From 1 to 4 November, MEPs from the Inquiry Committee investigating Pegasus and other spyware visited Cyprus and Greece.

During their visit to Cyprus, MEPs met with Minister for Energy, Commerce and Industry Natasa Pilides, other government officials, and members of the House of Representatives sitting on relevant committees to discuss the current legal framework for spyware. They also heard from legal experts, NGO representatives, and journalists who have presented the Committee with documentation as regards to surveillance and corruption.

In Greece, they sat down with investigative journalists working to uncover cases of spyware abuse, MPs of the Hellenic Parliament representing both the government and opposition that had served on the Parliament’s inquiry committee on illicit surveillance of the leader of the opposition party PASOK and MEP Nikos Androulakis (S&D, EL). In a meeting with Minister of State George Gerapetritis, MEPs also discussed high-profile surveillance cases and the larger context of media pluralism and the rule of law in Greece. During the visit, they also met with journalist Thanasis Koukakis and other prominent people targeted with spyware, President of the Hellenic data protection authority ADAE Christos Rammos, and NGOs and human rights defenders.

After the visit, Committee Chair Jeroen Lenaers (EPP, NL) said: “During our meetings in Cyprus and Greece, we had many fruitful exchanges with government representatives, journalists and civil society representatives. Although we did not find outright evidence of corruption, or the kind of authoritarian practises we witnessed in Poland and that are reportedly happening in Hungary, some more effort needs to be done to ensure transparency. Any allegations of abuse of surveillance have to be thoroughly investigated and necessary safeguards should be installed. I am glad that, unlike some other countries, the governments of Cyprus and Greece made effort to actively cooperate with the PEGA Committee, and responded to our questions. They shared their proposals for reforms that could bolster the fundamental rights of the citizens of Cyprus, Greece and the EU. In Greece, they will be subject of public consultation in the coming months. These reforms should improve transparency and ensure appropriate judicial oversight over the use of surveillance. We look forward to seeing concrete legislation and policies to be put in place.”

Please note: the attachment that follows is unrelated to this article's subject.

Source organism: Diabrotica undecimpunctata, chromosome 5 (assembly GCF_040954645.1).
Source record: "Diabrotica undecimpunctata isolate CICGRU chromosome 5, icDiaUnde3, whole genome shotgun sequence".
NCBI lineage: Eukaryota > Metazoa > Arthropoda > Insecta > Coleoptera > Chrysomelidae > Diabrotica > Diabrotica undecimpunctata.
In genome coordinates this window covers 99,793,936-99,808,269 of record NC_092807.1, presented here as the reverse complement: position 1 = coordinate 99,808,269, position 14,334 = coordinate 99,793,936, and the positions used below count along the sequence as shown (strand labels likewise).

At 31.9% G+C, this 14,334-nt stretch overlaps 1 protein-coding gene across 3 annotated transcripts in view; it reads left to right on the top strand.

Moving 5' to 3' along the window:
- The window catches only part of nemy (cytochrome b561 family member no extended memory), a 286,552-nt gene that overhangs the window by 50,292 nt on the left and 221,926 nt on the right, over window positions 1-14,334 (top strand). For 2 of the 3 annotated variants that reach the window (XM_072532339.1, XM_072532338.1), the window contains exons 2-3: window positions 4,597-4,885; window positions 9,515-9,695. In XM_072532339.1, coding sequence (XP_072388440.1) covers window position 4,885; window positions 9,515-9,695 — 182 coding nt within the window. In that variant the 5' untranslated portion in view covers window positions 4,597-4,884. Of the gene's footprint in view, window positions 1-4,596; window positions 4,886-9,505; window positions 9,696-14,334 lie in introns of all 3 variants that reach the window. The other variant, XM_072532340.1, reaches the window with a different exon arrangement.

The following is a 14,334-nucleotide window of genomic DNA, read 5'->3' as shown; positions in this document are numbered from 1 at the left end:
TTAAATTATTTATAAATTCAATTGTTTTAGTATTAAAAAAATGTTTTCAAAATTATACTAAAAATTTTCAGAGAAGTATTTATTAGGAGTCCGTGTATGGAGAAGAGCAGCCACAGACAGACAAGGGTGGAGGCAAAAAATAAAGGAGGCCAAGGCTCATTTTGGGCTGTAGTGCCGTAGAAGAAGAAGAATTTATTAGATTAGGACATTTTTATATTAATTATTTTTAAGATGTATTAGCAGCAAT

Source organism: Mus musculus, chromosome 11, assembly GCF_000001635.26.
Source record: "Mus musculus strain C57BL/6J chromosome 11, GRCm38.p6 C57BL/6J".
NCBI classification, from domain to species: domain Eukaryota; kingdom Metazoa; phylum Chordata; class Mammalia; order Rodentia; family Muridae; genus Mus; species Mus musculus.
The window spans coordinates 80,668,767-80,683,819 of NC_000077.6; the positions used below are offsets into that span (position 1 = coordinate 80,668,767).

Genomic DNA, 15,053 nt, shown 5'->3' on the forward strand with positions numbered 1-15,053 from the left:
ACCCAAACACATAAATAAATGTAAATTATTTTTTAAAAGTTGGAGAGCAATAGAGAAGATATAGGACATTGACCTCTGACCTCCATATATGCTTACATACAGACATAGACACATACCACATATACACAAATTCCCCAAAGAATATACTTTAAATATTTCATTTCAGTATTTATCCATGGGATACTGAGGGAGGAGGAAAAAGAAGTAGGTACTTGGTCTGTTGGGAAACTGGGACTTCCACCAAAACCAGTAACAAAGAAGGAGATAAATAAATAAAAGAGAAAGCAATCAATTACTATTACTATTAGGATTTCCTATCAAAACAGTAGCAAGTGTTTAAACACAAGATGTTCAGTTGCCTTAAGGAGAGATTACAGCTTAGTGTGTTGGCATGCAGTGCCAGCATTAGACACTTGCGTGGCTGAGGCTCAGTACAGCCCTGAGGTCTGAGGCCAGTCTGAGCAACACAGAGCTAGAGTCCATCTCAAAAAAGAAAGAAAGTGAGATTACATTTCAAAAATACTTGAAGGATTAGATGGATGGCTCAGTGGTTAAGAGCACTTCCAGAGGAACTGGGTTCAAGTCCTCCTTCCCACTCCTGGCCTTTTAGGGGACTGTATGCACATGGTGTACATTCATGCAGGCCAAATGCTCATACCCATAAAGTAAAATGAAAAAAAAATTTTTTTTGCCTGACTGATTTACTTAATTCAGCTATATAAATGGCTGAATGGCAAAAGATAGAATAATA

Rapporteur Sophie in ‘t Veld (Renew, NL) said: “After staying in Cyprus and Greece almost four days, we leave with perhaps more questions than we had when we arrived. We’ve heard worrying reports of journalists feeling unsafe when they write about important topics, of the supposedly independent data protection authority being put under pressure, and of national security used as blanket justification for spyware abuse and surveillance. It seems that spyware companies form a murky web of connections that may also extend to public authorities, even though EU laws on beneficial ownership registries were designed to shed light on such information. In the EU, we need clear rules for limiting the use of national security as grounds for surveillance, ensuring proper judicial oversight, and guaranteeing a healthy, pluralist media environment.”

You can watch the press conference at the conclusion of the mission here.

 

 

The MEP delegation consisted of Jeroen LENAERS (Committee Chair, Head of the Delegation – EPP, Netherlands); Sophia IN ‘T VELD (Rapporteur – Renew, Netherlands); Sylvie GUILLAUME (S&D, France); Juan Ignacio ZOIDO ÁLVAREZ (EPP, Spain); Elissavet VOZEMBERG-VRIONIDI (EPP, Greece); Thijs REUTEN (S&D, Netherlands); Róża THUN UND HOHENSTEIN (Renew, Poland); Saskia BRICMONT (Greens/EFA, Belgium); Stelios KOULOGLOU (the Left, Greece); and Lídia PEREIRA (EPP, Portugal).